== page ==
Lasting Effects of the Islamic Revolution of 1979
A) Plan of the investigation
What effect did the Islamic revolution have on the country of Iran and it’s international relations? This is a very broad question so it much be asked and answered for many different levels of society. Looked at this way this question is actually collection of questions. What effect did the Islamic revolution have on the wealthy within the country? What effect did it have on the poor? What affect did it have on the government? What affect did it have on countries in the region?
In order to conduct thorough research on this issue, it is necessary to investigate the phenomenon from a variety of angles. My plan is to Google “The Islamic Revolution of 1979 in Iran.” While this will not yield much academic research, what it will do is provide a jumping off point for more thorough research. I plan to read both historical accounts written in the last few years that analyze the event and also newspaper articles that were published at the time the situation was still unfolding. I also plan to use Google Books to locate books on the topic.
B) Summary of evidence
Said Ami Arjomand in his book “The Turban for the Crown” The Islamic Revolution in Iran” brings extensive historical and geological context into the 1979 Islamic revolution as to its effect on Iran and its causes. His book covers the history of Iran since 1500, so the 1979 revolution is placed in its proper historical context. An important date that played into was an earthquake, which killed 15,000 people on September 16th, 1979. While natural phenomenon might not seem like the stuff of revolution, it was a disruption that let dissidents move their agenda forward. Arjomand writes “The occasion gave the hierocracy the opportunity to make a bid for the allegiance of the people by organizing relief work in direct and pointed competition with the state.” This was foreshadowing for what was to come the next year (Arjomand, 134). This led to a duel power. By November of that year important religious cities of Qom and Mashdad were controlled by Islamic militant and declared republics created competing states.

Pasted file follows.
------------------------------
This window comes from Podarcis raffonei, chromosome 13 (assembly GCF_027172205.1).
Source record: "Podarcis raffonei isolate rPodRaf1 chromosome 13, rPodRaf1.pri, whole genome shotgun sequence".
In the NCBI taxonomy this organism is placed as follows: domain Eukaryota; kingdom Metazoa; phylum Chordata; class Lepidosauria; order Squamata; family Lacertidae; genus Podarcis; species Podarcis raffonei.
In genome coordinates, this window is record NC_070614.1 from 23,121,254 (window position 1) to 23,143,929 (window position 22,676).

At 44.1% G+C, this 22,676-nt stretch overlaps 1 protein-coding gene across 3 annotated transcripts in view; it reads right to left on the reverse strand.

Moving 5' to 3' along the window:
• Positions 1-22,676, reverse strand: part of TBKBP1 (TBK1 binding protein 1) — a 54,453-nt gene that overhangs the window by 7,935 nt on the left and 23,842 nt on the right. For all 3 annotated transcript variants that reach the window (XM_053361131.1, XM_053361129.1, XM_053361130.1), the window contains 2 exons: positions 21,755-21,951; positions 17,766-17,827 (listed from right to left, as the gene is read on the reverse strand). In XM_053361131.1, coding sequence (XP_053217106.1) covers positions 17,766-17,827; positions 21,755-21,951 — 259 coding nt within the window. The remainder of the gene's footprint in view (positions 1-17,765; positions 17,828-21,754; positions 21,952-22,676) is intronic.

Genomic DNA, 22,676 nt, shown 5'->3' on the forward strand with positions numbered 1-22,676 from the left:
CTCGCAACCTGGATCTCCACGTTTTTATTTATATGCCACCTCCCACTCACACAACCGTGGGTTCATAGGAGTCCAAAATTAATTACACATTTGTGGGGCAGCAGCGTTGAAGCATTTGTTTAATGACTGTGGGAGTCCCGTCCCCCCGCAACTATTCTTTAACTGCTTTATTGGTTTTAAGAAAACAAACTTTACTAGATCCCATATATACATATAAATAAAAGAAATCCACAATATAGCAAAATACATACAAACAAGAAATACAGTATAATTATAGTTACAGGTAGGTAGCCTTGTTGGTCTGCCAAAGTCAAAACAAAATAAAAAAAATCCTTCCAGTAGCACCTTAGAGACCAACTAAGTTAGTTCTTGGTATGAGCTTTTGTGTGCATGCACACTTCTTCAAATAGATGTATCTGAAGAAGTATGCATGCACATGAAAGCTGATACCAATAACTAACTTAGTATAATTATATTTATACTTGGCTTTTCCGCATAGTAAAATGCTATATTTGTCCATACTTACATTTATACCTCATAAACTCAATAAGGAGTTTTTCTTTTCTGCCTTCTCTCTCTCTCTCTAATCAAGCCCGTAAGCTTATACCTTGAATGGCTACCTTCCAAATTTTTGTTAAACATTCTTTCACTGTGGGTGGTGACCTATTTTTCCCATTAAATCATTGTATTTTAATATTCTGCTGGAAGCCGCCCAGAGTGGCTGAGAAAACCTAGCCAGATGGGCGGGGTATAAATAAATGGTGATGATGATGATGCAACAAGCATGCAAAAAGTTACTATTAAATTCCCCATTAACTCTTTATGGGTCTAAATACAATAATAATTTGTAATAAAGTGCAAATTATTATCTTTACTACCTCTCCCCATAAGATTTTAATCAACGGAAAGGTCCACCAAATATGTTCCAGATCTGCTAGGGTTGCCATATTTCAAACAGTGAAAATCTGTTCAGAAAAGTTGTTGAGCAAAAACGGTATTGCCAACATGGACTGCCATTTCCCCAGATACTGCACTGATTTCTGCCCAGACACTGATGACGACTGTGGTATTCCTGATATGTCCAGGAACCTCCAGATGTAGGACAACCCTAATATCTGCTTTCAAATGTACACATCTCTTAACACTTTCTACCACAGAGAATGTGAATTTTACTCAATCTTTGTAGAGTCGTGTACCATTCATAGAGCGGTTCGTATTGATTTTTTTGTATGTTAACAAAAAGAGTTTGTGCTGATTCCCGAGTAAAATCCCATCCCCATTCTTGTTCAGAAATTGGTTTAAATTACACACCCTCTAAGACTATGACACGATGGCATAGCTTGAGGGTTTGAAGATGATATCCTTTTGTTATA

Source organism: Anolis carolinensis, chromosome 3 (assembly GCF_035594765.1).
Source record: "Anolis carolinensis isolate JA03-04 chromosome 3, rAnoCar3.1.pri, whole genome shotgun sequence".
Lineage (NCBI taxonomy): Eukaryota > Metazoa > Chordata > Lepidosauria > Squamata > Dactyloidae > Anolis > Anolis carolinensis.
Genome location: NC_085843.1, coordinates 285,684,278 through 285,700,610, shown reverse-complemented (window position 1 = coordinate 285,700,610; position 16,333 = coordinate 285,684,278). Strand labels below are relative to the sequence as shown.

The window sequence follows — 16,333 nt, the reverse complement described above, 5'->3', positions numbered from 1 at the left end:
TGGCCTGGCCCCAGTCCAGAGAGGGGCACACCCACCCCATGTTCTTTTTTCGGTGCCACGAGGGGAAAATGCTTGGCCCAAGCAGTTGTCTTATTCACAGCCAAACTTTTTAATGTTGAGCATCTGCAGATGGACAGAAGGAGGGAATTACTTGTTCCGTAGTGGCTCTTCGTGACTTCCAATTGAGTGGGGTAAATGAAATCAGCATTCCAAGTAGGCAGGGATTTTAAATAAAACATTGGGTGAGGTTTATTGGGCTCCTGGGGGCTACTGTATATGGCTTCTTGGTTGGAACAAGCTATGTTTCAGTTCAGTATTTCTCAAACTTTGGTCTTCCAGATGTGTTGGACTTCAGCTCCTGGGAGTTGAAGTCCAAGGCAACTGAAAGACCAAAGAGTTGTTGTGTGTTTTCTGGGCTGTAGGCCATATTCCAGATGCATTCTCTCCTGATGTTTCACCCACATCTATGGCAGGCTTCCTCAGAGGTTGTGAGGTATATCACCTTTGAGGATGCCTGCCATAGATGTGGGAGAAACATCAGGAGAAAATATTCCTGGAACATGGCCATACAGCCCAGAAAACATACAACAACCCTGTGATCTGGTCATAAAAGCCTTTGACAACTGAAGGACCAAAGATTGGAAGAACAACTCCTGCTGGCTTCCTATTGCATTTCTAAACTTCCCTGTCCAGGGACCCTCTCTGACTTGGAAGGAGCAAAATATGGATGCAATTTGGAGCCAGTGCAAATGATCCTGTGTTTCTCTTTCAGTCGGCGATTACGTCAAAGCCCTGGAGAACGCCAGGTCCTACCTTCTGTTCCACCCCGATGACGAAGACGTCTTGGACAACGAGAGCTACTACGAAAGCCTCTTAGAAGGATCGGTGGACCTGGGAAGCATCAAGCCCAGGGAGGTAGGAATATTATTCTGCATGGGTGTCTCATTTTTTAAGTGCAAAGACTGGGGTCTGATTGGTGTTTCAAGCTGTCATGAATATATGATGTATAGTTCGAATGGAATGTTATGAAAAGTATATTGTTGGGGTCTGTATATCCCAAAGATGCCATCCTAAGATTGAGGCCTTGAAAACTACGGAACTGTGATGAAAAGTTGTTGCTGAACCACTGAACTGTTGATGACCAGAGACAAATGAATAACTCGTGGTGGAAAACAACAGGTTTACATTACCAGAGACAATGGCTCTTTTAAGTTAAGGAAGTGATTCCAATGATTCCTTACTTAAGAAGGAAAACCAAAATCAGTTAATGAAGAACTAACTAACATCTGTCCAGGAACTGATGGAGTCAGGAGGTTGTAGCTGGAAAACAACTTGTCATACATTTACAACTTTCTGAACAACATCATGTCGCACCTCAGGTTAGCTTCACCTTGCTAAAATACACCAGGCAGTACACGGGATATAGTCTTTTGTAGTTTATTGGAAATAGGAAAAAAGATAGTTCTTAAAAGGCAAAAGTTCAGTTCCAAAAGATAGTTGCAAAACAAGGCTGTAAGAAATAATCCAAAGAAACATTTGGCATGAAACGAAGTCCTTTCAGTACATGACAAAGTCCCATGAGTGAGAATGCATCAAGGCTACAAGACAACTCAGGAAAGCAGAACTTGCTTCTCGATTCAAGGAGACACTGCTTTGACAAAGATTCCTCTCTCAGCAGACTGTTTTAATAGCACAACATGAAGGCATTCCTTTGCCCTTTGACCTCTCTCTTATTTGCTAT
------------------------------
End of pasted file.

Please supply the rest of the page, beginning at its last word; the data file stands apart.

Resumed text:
December 1979 duel sovereignty spread to the rest of the country when millions of demonstrators approved of a 17-point revolutionary program that included the abolition of the ruling monarchy and the creation of an Islamic government (Arjomand, 134). Roger Cohen of The New York Times writes that on Jan. 19, 1979 Iran’s capital of Tehran “was in a state of revolt” (Cohen, 1). For four decades The Shah had ruled the country and the state of revolt led to him having to flee the country as an exiled cleric, Ayatollah Ruhollah Khomeini, who at the time was exiled in Paris, vowed to return in order to form an Islamic government. Describing the scene in the streets, the New York Times correspondent R. W. Apple wrote at the time, “A great river of humanity flowed down Tehran’s main street today” (Cohen, 1). Even after...